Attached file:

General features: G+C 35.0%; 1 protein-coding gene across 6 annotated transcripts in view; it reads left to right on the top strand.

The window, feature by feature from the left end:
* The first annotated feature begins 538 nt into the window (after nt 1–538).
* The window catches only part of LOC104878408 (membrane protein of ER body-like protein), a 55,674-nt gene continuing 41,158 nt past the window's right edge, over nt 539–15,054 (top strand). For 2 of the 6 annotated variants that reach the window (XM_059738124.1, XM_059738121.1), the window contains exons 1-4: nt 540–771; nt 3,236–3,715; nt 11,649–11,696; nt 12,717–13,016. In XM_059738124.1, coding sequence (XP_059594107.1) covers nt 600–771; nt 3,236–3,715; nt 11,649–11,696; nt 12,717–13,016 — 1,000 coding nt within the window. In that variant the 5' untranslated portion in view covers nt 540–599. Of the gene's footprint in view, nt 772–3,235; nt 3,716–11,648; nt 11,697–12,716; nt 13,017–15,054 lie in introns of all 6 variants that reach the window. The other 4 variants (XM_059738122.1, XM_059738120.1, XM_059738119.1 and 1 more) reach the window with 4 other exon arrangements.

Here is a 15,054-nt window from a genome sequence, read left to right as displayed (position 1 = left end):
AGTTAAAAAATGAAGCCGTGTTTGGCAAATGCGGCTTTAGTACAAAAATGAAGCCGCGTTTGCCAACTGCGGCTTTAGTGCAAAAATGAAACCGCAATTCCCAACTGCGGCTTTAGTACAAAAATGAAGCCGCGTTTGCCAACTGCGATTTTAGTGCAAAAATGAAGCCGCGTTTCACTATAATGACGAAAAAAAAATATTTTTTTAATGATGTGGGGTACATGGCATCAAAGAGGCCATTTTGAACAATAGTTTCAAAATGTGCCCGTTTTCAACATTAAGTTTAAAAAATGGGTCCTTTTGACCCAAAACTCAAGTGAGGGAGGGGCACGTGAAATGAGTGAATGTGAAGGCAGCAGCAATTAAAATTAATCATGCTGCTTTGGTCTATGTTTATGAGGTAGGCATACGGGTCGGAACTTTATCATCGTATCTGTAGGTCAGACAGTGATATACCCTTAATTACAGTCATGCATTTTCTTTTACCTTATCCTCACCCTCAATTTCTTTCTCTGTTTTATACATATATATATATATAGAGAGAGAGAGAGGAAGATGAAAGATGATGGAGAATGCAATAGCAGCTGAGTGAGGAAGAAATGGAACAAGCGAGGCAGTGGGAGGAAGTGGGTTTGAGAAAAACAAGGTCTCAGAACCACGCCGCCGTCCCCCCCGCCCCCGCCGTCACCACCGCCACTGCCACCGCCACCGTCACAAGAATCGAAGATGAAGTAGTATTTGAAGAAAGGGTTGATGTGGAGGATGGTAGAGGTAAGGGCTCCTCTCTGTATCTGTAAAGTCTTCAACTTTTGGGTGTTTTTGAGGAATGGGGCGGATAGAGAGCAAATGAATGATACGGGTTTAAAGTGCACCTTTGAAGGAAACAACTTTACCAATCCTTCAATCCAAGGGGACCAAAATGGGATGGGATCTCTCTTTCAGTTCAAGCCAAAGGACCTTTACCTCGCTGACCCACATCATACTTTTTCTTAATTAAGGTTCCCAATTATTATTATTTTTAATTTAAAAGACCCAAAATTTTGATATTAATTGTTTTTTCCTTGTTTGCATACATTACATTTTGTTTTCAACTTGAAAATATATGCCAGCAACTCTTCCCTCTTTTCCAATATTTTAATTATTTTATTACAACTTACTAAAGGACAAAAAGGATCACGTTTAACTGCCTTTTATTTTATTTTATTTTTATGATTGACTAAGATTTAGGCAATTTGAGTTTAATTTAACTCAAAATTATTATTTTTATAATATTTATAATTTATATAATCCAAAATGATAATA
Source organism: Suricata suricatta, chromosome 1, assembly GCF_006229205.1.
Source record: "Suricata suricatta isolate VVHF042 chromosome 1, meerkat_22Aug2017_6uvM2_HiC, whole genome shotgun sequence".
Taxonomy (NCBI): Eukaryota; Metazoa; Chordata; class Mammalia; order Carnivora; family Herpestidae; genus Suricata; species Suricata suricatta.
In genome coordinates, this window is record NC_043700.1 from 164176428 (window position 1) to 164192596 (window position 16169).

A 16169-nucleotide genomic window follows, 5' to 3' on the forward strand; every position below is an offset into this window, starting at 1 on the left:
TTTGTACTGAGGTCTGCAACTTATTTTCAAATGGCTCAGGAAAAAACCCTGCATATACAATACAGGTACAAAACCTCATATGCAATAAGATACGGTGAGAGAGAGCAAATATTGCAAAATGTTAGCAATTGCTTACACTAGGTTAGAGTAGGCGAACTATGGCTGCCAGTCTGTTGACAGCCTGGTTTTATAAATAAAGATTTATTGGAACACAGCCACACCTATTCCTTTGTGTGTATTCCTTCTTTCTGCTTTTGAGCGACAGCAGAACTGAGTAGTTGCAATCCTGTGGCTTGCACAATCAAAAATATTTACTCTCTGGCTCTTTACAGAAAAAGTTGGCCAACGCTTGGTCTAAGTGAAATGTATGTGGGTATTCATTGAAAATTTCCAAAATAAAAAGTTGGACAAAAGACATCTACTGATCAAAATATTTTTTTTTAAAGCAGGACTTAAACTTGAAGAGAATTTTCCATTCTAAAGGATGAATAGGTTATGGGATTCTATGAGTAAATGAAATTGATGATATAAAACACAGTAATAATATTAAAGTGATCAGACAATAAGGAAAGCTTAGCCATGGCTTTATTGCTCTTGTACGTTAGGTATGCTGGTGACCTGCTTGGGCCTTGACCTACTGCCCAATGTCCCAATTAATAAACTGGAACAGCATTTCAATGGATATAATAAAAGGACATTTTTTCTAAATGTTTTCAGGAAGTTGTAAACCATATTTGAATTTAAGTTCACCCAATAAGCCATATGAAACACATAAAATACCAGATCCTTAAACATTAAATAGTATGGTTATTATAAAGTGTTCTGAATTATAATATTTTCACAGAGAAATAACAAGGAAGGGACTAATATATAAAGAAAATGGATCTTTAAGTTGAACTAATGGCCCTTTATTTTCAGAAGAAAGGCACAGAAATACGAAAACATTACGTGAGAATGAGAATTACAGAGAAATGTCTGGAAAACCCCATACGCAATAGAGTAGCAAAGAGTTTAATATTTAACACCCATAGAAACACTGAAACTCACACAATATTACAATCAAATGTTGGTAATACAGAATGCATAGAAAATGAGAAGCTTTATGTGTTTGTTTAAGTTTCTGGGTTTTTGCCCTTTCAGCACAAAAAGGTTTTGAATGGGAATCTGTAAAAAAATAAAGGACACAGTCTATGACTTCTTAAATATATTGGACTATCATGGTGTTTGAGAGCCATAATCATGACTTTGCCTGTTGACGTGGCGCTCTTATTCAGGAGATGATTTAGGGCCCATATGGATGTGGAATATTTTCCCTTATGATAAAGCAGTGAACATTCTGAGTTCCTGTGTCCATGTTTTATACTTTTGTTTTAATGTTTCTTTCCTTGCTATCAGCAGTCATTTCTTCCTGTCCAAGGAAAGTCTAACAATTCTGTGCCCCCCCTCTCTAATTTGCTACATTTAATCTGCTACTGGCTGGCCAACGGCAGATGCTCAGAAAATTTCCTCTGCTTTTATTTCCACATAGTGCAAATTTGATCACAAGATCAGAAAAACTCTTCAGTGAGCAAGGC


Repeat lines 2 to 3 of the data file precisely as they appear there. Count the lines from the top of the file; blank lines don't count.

The window, feature by feature from the left end:
* The first annotated feature begins 538 nt into the window (after nt 1–538).